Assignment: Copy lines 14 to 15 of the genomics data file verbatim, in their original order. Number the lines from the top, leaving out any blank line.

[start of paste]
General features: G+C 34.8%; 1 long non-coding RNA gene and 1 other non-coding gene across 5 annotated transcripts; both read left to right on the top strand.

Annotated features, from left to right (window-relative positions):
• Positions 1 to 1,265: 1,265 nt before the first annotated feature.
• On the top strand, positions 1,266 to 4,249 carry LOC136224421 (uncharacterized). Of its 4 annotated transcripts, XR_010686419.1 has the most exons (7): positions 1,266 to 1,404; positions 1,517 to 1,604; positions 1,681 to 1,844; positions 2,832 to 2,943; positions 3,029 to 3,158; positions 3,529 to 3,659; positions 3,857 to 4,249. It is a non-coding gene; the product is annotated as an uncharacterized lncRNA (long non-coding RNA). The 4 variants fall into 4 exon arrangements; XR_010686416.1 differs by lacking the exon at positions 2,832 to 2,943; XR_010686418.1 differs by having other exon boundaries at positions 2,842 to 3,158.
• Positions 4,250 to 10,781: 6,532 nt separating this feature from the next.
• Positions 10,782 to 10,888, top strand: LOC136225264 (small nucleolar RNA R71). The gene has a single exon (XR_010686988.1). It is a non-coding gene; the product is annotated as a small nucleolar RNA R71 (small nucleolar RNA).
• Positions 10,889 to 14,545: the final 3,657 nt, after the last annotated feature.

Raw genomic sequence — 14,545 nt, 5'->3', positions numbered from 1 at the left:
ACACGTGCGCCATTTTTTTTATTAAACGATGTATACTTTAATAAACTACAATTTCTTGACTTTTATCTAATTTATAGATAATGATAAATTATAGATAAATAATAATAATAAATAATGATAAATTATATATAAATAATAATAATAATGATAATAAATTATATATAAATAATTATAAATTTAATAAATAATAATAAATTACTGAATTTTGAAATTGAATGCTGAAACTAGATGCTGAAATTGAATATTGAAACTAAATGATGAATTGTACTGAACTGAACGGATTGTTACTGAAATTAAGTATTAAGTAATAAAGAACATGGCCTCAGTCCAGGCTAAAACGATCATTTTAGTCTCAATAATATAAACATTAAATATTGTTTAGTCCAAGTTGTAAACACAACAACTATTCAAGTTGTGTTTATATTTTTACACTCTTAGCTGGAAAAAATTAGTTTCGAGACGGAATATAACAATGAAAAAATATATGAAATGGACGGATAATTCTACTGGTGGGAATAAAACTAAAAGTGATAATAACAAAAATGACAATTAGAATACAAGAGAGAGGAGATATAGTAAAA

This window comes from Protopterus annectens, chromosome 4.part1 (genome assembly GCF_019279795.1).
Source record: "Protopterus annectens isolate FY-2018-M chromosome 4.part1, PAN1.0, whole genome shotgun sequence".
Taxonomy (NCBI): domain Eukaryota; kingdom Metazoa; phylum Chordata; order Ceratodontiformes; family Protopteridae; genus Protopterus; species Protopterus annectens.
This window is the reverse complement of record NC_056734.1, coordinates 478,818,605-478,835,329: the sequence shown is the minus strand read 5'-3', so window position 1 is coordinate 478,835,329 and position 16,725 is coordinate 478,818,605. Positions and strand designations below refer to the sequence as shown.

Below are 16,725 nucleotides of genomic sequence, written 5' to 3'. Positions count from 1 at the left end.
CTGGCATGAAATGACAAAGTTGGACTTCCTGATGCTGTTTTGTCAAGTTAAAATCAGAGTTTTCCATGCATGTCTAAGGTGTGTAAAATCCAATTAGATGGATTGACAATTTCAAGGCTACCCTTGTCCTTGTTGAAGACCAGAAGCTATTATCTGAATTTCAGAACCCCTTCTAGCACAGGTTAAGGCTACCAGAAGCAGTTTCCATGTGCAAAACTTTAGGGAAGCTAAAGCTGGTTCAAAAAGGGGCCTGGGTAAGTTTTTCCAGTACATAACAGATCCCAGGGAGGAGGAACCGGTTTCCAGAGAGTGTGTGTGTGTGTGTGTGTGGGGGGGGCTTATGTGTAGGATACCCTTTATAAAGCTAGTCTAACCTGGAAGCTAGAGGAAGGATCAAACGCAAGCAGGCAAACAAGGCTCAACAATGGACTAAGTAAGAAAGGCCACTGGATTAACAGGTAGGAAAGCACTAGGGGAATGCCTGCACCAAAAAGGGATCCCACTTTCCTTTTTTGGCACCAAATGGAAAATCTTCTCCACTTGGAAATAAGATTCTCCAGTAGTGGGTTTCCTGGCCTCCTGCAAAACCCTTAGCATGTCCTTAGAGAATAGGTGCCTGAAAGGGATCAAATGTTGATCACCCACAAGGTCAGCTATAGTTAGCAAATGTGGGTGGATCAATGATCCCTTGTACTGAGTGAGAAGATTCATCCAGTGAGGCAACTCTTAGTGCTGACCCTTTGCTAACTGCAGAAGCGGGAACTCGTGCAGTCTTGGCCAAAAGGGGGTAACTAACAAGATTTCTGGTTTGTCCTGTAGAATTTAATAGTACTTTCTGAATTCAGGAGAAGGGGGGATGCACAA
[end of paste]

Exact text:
Below are 16,725 nucleotides of genomic sequence, written 5' to 3'. Positions count from 1 at the left end.
CTGGCATGAAATGACAAAGTTGGACTTCCTGATGCTGTTTTGTCAAGTTAAAATCAGAGTTTTCCATGCATGTCTAAGGTGTGTAAAATCCAATTAGATGGATTGACAATTTCAAGGCTACCCTTGTCCTTGTTGAAGACCAGAAGCTATTATCTGAATTTCAGAACCCCTTCTAGCACAGGTTAAGGCTACCAGAAGCAGTTTCCATGTGCAAAACTTTAGGGAAGCTAAAGCTGGTTCAAAAAGGGGCCTGGGTAAGTTTTTCCAGTACATAACAGATCCCAGGGAGGAGGAACCGGTTTCCAGAGAGTGTGTGTGTGTGTGTGTGTGGGGGGGGCTTATGTGTAGGATACCCTTTATAAAGCTAGTCTAACCTGGAAGCTAGAGGAAGGATCAAACGCAAGCAGGCAAACAAGGCTCAACAATGGACTAAGTAAGAAAGGCCACTGGATTAACAGGTAGGAAAGCACTAGGGGAATGCCTGCACCAAAAAGGGATCCCACTTTCCTTTTTTGGCACCAAATGGAAAATCTTCTCCACTTGGAAATAAGATTCTCCAGTAGTGGGTTTCCTGGCCTCCTGCAAAACCCTTAGCATGTCCTTAGAGAATAGGTGCCTGAAAGGGATCAAATGTTGATCACCCACAAGGTCAGCTATAGTTAGCAAATGTGGGTGGATCAATGATCCCTTGTACTGAGTGAGAAGATTCATCCAGTGAGGCAACTCTTAGTGCTGACCCTTTGCTAACTGCAGAAGCGGGAACTCGTGCAGTCTTGGCCAAAAGGGGGTAACTAACAAGATTTCTGGTTTGTCCTGTAGAATTTAATAGTACTTTCTGAATTCAGGAGAAGGGGGGATGCACAA